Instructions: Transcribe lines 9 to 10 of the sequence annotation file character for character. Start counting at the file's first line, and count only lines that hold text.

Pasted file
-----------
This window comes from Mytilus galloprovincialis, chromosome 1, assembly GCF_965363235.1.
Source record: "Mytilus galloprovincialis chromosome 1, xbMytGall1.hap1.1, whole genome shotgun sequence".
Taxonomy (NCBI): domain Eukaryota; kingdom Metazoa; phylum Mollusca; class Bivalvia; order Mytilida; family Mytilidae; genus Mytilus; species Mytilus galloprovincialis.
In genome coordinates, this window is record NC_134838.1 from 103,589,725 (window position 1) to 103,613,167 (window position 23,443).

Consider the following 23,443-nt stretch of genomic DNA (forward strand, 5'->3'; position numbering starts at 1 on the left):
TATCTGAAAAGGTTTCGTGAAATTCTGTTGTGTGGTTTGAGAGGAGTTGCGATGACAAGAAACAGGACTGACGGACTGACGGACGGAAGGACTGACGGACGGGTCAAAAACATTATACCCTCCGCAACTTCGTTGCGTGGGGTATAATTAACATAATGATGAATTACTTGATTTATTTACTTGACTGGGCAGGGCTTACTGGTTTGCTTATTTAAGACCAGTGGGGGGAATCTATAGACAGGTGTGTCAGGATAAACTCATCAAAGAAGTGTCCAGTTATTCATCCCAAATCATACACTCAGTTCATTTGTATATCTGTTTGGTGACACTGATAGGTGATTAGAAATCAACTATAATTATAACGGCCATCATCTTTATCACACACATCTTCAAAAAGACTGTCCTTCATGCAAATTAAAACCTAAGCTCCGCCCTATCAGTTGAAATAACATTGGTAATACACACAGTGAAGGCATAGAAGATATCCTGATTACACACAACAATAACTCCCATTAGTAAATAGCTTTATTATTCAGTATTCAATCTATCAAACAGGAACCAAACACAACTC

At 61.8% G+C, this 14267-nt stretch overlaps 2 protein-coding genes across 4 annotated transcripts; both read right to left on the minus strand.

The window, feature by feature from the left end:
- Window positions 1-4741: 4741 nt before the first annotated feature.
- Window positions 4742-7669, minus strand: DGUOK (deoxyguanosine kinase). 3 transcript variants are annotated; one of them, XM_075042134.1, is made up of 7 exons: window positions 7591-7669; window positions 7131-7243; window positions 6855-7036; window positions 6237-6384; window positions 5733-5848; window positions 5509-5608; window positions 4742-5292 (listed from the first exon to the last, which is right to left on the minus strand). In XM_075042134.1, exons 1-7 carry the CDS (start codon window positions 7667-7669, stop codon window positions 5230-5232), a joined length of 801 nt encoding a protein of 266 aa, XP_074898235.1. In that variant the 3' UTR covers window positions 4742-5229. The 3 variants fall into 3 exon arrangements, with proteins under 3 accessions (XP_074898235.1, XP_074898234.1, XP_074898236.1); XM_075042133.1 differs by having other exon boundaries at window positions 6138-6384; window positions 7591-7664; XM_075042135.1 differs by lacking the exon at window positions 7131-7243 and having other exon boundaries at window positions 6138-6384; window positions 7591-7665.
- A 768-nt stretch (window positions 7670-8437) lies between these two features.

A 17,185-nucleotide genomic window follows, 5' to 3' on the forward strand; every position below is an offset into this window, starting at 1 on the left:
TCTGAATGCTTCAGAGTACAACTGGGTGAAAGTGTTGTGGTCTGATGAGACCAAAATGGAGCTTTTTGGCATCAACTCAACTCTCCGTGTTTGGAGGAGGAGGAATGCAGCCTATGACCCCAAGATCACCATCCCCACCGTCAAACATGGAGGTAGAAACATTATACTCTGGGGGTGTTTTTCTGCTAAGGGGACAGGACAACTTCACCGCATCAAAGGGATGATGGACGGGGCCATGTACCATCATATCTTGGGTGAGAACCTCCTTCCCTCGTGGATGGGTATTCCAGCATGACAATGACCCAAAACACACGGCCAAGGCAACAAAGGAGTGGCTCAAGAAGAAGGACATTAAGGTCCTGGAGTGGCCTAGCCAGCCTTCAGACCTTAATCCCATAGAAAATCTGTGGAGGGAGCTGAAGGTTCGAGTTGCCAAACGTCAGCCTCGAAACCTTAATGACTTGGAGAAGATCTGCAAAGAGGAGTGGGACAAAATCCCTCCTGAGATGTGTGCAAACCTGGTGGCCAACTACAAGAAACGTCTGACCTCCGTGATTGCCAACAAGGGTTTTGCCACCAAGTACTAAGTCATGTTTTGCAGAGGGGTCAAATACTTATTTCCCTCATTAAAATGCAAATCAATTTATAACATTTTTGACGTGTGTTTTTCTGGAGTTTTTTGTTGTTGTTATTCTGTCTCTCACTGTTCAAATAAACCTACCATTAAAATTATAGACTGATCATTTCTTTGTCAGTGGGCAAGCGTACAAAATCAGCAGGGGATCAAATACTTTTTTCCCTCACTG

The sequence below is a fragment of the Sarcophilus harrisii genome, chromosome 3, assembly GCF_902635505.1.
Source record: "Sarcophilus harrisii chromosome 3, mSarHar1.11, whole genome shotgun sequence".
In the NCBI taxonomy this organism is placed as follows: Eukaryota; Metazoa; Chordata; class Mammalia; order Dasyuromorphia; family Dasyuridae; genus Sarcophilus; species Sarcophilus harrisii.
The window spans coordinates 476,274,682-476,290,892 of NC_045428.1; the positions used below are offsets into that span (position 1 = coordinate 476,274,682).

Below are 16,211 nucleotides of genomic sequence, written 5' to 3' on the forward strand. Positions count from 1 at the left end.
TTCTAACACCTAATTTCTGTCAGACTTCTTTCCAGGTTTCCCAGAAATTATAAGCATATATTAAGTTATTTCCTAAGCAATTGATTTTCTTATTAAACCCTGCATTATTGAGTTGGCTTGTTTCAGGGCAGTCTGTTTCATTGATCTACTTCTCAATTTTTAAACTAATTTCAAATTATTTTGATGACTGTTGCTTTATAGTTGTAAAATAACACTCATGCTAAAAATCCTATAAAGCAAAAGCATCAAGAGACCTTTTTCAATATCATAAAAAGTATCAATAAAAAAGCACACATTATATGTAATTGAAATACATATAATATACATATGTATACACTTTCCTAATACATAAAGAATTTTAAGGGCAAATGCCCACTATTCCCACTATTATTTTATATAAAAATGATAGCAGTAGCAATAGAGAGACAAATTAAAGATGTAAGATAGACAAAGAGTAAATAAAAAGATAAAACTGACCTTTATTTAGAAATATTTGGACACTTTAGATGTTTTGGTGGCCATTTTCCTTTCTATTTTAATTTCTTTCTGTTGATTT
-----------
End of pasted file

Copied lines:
- Window positions 1-4741: 4741 nt before the first annotated feature.
- Window positions 4742-7669, minus strand: DGUOK (deoxyguanosine kinase). 3 transcript variants are annotated; one of them, XM_075042134.1, is made up of 7 exons: window positions 7591-7669; window positions 7131-7243; window positions 6855-7036; window positions 6237-6384; window positions 5733-5848; window positions 5509-5608; window positions 4742-5292 (listed from the first exon to the last, which is right to left on the minus strand). In XM_075042134.1, exons 1-7 carry the CDS (start codon window positions 7667-7669, stop codon window positions 5230-5232), a joined length of 801 nt encoding a protein of 266 aa, XP_074898235.1. In that variant the 3' UTR covers window positions 4742-5229. The 3 variants fall into 3 exon arrangements, with proteins under 3 accessions (XP_074898235.1, XP_074898234.1, XP_074898236.1); XM_075042133.1 differs by having other exon boundaries at window positions 6138-6384; window positions 7591-7664; XM_075042135.1 differs by lacking the exon at window positions 7131-7243 and having other exon boundaries at window positions 6138-6384; window positions 7591-7665.